Medicago truncatula dihydrodipicolinate synthase (DHDPS) enzymes display novel regulatory properties

Medicago truncatula dihydrodipicolinate synthase (DHDPS) enzymes display novel regulatory properties Lysine biosynthesis in plants is tightly regulated by feedback inhibition of the end product on the first enzyme of the lysine-specific branch, dihydrodipicolinate synthase (DHDPS). Three complete DHDPS coding sequences and one partial sequence were obtained in Medicago truncatula via inverse PCR. Analysis of the MtDHDPS sequences indicated the presence of isozymes (MtDHDPS2 and MtDHDPS3) with multiple amino acid substitutions on positions previously shown to be involved in feedback inhibition and of residues important for catalytic activity, possibly affecting the enzymatic properties of these isoforms. Sequences similar to MtDHDPS2 and 3 are present in Lotus japonicus and Glycine max, suggesting the existence of a specific conserved class of DHDPS genes within the Fabaceae family. The MtDHDPS genes were found by quantitative RT-PCR analysis to be expressed in an organ-specific manner in M. truncatula. All four MtDHDPS enzymes were expressed separately in Escherichia coli, revealing a strongly reduced sensitivity of the MtDHDPS2 protein to lysine feedback inhibition and a severely reduced activity of the MtDHDPS3 protein. Remarkably, MtDHDPS3 expression in Arabidopsis thaliana produced transgenic plants with a significantly increased threonine level, suggesting a dominant DHDPS inhibiting role of this isoform. This is supported by co-expression experiments in E. coli which indicate that AtDHDPS and MtDHDPS3 interact and may form hetero-oligomers with strongly reduced enzymatic activity. In conclusion, analysis of DHDPS in M. truncatula revealed the presence of unique isozymes displaying novel regulatory properties. http://www.deepdyve.com/assets/images/DeepDyve-Logo-lg.png Plant Molecular Biology Springer Journals

Medicago truncatula dihydrodipicolinate synthase (DHDPS) enzymes display novel regulatory properties

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Publisher
Springer Journals
Copyright
Copyright © 2013 by Springer Science+Business Media Dordrecht
Subject
Life Sciences; Plant Sciences; Biochemistry, general; Plant Pathology
ISSN
0167-4412
eISSN
1573-5028
D.O.I.
10.1007/s11103-013-0008-5
Publisher site
See Article on Publisher Site

Abstract

Lysine biosynthesis in plants is tightly regulated by feedback inhibition of the end product on the first enzyme of the lysine-specific branch, dihydrodipicolinate synthase (DHDPS). Three complete DHDPS coding sequences and one partial sequence were obtained in Medicago truncatula via inverse PCR. Analysis of the MtDHDPS sequences indicated the presence of isozymes (MtDHDPS2 and MtDHDPS3) with multiple amino acid substitutions on positions previously shown to be involved in feedback inhibition and of residues important for catalytic activity, possibly affecting the enzymatic properties of these isoforms. Sequences similar to MtDHDPS2 and 3 are present in Lotus japonicus and Glycine max, suggesting the existence of a specific conserved class of DHDPS genes within the Fabaceae family. The MtDHDPS genes were found by quantitative RT-PCR analysis to be expressed in an organ-specific manner in M. truncatula. All four MtDHDPS enzymes were expressed separately in Escherichia coli, revealing a strongly reduced sensitivity of the MtDHDPS2 protein to lysine feedback inhibition and a severely reduced activity of the MtDHDPS3 protein. Remarkably, MtDHDPS3 expression in Arabidopsis thaliana produced transgenic plants with a significantly increased threonine level, suggesting a dominant DHDPS inhibiting role of this isoform. This is supported by co-expression experiments in E. coli which indicate that AtDHDPS and MtDHDPS3 interact and may form hetero-oligomers with strongly reduced enzymatic activity. In conclusion, analysis of DHDPS in M. truncatula revealed the presence of unique isozymes displaying novel regulatory properties.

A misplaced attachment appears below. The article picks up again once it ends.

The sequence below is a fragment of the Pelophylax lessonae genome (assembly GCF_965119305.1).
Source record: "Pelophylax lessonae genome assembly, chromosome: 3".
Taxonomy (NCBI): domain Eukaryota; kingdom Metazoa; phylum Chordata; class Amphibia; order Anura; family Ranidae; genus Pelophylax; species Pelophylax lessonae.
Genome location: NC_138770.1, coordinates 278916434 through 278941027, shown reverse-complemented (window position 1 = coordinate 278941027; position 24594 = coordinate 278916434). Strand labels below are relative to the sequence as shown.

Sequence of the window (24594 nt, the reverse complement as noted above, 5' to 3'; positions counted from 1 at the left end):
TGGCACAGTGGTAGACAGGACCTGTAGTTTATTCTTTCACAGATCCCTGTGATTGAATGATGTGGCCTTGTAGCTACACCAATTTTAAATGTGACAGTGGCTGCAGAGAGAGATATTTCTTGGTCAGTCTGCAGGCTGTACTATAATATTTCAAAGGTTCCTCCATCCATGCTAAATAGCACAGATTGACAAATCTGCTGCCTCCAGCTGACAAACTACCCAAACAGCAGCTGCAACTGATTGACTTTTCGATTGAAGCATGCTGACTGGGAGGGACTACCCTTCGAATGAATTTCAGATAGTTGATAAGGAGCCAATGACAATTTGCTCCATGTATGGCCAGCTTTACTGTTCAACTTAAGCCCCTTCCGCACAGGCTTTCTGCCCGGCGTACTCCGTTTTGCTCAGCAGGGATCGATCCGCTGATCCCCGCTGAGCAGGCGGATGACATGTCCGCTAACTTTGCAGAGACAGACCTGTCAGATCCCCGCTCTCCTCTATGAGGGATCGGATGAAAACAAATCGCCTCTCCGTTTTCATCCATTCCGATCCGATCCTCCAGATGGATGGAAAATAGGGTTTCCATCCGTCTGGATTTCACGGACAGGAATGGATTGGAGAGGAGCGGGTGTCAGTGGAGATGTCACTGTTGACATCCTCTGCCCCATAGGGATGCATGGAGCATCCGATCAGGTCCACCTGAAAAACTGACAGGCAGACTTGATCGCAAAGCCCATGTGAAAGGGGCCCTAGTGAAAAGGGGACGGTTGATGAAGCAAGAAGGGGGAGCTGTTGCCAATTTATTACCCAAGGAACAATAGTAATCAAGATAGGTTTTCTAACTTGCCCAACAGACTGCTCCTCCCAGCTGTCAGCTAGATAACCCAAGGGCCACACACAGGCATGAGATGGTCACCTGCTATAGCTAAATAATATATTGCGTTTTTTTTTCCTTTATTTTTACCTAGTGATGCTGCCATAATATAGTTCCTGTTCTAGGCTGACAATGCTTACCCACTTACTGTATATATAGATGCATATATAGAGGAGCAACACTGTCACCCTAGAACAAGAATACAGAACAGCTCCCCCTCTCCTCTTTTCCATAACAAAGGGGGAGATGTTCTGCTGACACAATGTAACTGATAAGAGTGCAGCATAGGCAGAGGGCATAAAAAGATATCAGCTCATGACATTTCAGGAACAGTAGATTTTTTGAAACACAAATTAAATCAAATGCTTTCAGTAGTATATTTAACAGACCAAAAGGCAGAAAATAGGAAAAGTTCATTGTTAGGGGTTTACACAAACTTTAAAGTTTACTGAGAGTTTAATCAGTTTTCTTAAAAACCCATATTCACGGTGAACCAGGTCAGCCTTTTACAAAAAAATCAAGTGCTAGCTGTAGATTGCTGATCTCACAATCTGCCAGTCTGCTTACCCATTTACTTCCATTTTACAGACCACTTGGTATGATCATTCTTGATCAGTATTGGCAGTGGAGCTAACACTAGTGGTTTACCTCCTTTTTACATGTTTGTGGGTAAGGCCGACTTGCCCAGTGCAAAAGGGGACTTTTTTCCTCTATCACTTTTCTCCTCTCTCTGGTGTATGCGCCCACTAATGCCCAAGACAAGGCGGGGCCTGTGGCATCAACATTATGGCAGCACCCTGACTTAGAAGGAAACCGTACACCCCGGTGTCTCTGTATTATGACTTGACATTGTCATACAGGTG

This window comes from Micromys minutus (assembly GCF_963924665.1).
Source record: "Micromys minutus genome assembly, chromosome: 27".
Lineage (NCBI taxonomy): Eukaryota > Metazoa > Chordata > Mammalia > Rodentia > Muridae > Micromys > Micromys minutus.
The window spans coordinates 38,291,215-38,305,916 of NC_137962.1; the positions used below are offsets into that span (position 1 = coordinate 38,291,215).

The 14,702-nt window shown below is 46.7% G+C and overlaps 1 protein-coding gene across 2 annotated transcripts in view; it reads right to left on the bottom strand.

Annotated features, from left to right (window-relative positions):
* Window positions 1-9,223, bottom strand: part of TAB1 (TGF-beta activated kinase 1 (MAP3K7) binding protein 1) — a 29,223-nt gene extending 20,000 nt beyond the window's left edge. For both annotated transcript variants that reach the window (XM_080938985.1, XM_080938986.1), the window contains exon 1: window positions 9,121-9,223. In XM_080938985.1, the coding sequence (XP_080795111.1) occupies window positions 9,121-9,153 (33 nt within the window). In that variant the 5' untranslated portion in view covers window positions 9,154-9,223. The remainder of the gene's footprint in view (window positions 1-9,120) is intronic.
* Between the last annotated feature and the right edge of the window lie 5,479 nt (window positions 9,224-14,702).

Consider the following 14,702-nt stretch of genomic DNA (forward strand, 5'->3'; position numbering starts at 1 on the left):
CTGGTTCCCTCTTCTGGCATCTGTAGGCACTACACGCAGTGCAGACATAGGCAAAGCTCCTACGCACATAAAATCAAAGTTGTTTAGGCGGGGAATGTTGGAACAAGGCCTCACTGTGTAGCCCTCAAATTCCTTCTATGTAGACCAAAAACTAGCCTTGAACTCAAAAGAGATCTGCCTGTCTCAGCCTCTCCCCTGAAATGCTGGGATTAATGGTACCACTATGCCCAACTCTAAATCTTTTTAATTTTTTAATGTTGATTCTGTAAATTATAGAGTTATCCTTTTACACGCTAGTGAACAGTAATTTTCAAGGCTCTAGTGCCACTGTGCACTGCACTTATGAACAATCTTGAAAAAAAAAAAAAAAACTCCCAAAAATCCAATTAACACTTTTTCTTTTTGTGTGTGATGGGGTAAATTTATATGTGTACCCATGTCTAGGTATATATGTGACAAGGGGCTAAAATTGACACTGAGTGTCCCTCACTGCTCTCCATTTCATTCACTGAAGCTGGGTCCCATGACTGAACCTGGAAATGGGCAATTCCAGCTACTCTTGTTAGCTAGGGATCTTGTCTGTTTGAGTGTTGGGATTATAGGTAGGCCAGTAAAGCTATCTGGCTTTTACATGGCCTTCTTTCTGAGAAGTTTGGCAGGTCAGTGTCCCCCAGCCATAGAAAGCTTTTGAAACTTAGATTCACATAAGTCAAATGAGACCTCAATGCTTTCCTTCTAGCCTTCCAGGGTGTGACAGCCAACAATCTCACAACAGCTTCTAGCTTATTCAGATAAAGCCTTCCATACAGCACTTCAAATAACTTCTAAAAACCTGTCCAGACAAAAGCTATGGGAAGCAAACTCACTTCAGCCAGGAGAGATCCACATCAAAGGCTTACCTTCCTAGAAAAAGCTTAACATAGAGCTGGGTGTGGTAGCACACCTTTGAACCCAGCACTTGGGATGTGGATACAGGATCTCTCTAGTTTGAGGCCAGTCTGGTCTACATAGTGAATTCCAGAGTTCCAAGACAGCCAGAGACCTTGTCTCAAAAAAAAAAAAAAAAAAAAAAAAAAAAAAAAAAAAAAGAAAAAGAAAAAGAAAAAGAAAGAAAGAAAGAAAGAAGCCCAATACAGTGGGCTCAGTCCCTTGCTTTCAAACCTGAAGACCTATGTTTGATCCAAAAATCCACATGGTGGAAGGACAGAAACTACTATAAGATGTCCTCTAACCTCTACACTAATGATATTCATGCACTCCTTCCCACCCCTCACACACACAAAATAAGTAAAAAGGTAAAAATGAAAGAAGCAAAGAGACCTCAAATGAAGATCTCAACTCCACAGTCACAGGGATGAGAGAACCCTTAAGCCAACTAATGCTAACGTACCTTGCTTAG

Journal

Plant Molecular BiologySpringer Journals

Published: Jan 18, 2013

References

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